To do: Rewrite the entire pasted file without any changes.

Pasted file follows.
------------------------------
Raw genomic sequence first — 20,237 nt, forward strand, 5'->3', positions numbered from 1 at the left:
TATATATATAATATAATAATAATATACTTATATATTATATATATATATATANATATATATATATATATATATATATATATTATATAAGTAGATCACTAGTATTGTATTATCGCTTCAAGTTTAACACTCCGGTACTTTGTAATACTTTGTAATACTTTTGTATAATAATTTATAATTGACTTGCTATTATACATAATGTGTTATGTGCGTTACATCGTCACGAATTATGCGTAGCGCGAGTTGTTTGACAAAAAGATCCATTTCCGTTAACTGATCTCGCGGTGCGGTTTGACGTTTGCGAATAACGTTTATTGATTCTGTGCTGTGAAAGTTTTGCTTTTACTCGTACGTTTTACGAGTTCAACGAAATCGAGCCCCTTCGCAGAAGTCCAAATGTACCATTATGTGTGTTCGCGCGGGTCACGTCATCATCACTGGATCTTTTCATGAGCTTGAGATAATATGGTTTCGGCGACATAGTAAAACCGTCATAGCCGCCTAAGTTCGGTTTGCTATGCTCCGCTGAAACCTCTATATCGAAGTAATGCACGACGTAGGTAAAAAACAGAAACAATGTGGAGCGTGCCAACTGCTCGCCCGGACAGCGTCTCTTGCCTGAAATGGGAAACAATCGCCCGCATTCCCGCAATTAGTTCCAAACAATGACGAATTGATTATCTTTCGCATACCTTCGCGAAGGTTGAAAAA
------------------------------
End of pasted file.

Raw genomic sequence first — 20,237 nt, forward strand, 5'->3', positions numbered from 1 at the left:
TATATATATAATATAATAATAATATACTTATATATTATATATATATATATANATATATATATATATATATATATATATATTATATAAGTAGATCACTAGTATTGTATTATCGCTTCAAGTTTAACACTCCGGTACTTTGTAATACTTTGTAATACTTTTGTATAATAATTTATAATTGACTTGCTATTATACATAATGTGTTATGTGCGTTACATCGTCACGAATTATGCGTAGCGCGAGTTGTTTGACAAAAAGATCCATTTCCGTTAACTGATCTCGCGGTGCGGTTTGACGTTTGCGAATAACGTTTATTGATTCTGTGCTGTGAAAGTTTTGCTTTTACTCGTACGTTTTACGAGTTCAACGAAATCGAGCCCCTTCGCAGAAGTCCAAATGTACCATTATGTGTGTTCGCGCGGGTCACGTCATCATCACTGGATCTTTTCATGAGCTTGAGATAATATGGTTTCGGCGACATAGTAAAACCGTCATAGCCGCCTAAGTTCGGTTTGCTATGCTCCGCTGAAACCTCTATATCGAAGTAATGCACGACGTAGGTAAAAAACAGAAACAATGTGGAGCGTGCCAACTGCTCGCCCGGACAGCGTCTCTTGCCTGAAATGGGAAACAATCGCCCGCATTCCCGCAATTAGTTCCAAACAATGACGAATTGATTATCTTTCGCATACCTTCGCGAAGGTTGAAAAA